“Sustainable change is driven by inspiration, not shame.”
—Jena La Flamme
Have you ever wanted to make a change in your life, or accomplish a significant goal? In what ways did you motivate yourself to do what you needed to do? Did you seek out inspiration and encouragement—or did you use shame and anxiety to prod yourself into action?
In the last two days, I’ve come across two different references to the importance of inspiration versus shame and/or anxiety in making change and accomplishing goals. The first instance is quoted above. How many times do we use shaming tactics to try to effect change? And how has that been workin’ for us? Not well, in my case. Browbeating myself about what I haven’t accomplished saps my will to do pretty much anything except surf Pinterest and eat M & Ms right out of the bag. It gets me nowhere on the road to my big dreams.
I found the second reference in this piece, written by Amanda Stuermer, on Jennifer Louden’s blog (emphasis hers): “I believe we choose the direction of our days, and that choice begins with our first waking thoughts. If I wake up worrying how I will ever get my to-do list done, I will feel rushed and pressured the whole day through. My words, actions, and habits will reflect that sense of anxiety. If instead, I wake up grateful for the opportunity to pursue my passions, I will feel inspired and my words, actions, and habits will reflect that. I would so much rather that my character and my destiny be guided by inspiration than anxiety.”
It seems that inspiration can help us both with lasting change and with how we go about our daily tasks. I want to be guided by inspiration, not anxiety or shame, and I’m guessing you do, too. So how do we make this shift? We can start by getting rid of comparisons and blame (of ourselves and others). Instead of stewing about lost opportunities or mistakes, we can turn to words of inspiration or stories of people who have done the things we want to do. Instead of being frustrated by others’ perceived success (or our own perceived lack thereof), we can choose to be inspired by them, rather than depressed. I know from personal experience that this is not always easy. I can’t control who gets the breaks, but I can at least try to control my emotions if it’s not me.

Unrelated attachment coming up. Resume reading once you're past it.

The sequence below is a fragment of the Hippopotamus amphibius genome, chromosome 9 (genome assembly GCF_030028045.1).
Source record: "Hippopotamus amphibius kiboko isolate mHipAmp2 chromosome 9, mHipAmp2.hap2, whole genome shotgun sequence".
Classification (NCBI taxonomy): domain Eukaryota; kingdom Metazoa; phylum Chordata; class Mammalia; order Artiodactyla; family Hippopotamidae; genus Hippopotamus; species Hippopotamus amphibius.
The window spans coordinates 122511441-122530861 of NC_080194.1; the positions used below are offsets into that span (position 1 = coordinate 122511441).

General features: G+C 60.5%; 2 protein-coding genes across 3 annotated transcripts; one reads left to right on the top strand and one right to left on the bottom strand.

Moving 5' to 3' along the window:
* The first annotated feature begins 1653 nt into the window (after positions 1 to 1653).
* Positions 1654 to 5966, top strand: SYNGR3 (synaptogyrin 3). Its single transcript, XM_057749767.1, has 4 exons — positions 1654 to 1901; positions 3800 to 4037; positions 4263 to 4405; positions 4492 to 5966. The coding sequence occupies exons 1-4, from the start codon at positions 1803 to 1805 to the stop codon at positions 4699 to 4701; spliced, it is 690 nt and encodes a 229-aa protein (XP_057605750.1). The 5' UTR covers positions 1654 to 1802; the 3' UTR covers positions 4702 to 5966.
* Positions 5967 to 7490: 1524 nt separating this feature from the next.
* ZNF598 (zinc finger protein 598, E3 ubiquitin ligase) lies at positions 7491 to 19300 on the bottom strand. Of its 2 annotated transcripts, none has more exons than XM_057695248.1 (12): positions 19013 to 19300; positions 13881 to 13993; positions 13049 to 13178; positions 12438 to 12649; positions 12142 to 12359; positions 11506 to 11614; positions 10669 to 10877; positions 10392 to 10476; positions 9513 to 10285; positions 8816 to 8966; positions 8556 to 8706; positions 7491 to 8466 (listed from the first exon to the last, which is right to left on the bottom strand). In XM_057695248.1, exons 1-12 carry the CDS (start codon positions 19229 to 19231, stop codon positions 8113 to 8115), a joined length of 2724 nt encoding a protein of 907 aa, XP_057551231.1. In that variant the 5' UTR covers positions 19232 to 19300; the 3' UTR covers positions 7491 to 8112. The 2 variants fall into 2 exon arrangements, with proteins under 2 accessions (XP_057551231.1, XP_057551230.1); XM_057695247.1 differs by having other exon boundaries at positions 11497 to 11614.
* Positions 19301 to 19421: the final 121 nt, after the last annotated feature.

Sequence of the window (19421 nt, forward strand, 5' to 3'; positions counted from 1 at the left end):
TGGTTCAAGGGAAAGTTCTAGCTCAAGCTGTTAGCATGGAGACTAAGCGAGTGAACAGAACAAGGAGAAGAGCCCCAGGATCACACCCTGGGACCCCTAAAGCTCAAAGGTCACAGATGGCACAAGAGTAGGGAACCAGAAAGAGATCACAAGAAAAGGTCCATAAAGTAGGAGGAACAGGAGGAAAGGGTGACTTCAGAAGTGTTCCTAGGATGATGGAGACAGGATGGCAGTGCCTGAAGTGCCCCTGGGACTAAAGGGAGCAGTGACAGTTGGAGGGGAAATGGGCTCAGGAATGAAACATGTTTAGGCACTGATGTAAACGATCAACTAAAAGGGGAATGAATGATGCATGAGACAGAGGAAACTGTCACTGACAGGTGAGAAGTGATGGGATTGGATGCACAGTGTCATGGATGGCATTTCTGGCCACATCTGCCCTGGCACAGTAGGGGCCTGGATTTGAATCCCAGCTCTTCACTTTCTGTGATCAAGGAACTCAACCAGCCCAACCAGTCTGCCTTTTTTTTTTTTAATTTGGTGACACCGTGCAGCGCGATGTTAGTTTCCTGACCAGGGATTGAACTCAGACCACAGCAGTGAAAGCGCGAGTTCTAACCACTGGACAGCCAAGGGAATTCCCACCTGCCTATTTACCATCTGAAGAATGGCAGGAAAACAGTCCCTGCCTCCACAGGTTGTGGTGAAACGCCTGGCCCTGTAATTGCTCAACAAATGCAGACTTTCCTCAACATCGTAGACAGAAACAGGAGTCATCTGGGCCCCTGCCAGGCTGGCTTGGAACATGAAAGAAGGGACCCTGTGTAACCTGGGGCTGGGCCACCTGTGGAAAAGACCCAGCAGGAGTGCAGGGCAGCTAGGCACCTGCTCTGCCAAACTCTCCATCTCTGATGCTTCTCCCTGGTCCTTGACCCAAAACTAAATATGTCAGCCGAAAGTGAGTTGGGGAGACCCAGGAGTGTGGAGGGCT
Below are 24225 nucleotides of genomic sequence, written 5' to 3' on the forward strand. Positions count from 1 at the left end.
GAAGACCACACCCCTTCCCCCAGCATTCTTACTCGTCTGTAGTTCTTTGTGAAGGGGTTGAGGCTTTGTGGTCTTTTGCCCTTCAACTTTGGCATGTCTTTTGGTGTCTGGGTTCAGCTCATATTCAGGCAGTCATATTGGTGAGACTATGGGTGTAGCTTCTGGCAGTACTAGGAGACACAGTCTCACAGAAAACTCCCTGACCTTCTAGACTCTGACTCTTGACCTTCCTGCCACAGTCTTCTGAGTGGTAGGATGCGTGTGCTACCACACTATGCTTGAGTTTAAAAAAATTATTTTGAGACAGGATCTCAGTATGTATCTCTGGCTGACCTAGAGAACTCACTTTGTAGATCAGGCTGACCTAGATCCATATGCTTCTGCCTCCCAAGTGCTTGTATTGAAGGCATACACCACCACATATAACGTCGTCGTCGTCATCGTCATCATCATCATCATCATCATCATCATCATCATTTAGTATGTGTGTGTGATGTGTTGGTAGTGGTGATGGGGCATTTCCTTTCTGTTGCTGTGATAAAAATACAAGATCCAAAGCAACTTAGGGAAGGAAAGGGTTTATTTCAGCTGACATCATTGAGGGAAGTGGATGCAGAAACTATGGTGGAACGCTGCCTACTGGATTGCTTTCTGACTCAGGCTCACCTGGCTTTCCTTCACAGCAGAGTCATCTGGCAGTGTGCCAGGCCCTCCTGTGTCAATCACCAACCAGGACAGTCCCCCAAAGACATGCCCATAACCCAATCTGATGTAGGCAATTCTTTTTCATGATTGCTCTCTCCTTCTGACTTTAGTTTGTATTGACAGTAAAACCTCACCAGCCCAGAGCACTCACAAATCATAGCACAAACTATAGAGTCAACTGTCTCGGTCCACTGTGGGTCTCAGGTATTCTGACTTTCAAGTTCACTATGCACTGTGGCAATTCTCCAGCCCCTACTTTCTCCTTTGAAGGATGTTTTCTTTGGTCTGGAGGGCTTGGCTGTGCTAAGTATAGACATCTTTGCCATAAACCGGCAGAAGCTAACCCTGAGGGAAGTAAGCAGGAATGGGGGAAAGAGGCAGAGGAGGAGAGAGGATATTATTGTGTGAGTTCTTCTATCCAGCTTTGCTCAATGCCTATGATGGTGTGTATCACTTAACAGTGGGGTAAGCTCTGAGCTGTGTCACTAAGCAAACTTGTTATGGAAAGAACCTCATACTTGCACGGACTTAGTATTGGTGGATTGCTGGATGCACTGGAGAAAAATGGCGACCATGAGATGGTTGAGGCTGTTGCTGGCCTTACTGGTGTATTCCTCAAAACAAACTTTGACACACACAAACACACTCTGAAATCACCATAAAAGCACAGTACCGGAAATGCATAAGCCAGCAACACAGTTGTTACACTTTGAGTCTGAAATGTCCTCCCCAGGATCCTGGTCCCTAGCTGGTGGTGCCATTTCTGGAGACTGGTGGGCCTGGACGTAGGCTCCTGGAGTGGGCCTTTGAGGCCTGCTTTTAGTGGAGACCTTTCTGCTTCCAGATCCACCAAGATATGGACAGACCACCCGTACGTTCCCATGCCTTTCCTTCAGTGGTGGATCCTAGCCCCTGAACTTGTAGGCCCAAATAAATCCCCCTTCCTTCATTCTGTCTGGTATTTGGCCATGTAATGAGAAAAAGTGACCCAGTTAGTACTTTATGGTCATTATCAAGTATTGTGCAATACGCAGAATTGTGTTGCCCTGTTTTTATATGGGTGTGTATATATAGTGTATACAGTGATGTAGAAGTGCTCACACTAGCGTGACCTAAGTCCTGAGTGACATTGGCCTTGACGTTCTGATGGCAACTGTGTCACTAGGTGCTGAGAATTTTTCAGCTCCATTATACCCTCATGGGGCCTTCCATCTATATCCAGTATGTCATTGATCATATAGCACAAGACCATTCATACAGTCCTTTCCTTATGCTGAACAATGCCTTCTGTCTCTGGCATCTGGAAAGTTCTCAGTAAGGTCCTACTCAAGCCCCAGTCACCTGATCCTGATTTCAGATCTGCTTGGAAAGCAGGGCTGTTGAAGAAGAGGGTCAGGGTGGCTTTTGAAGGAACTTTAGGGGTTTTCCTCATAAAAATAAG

We can also use the rhythms of the day to infuse inspiration into our lives. Rather than check email or social media (or, even worse, the news), begin the day with something that lifts us up, such as music, inspirational reading, meditation, a walk, or a few yoga poses. When we take a break during the day (and you are taking breaks, right?), use that time for further inspiration—flip through a magazine with beautiful images, get out in nature if possible. Even five minutes away from “to do” will help. At bedtime, we can turn off all our screens and end the day with the practice of writing down good things that have happened or what we are grateful for. Keeping our minds constantly tuned to what inspires us will help us through times of stress, struggle and change.
Inspiration looks different for everyone. Some of my sources of inspiration include the “Acoustic New Age” radio station on Pandora; my Pinterest boards Truth, Beautiful, and Isn’t That Cool?; blogs like Zen Habits , and inspirational speakers like Brendon Burchard.
What inspires you? Compile your own list of people, places, quotes, etc., you can use to inspire yourself every day—and please share in the comments section!
|Inspired by paralympian Lauren Barwick|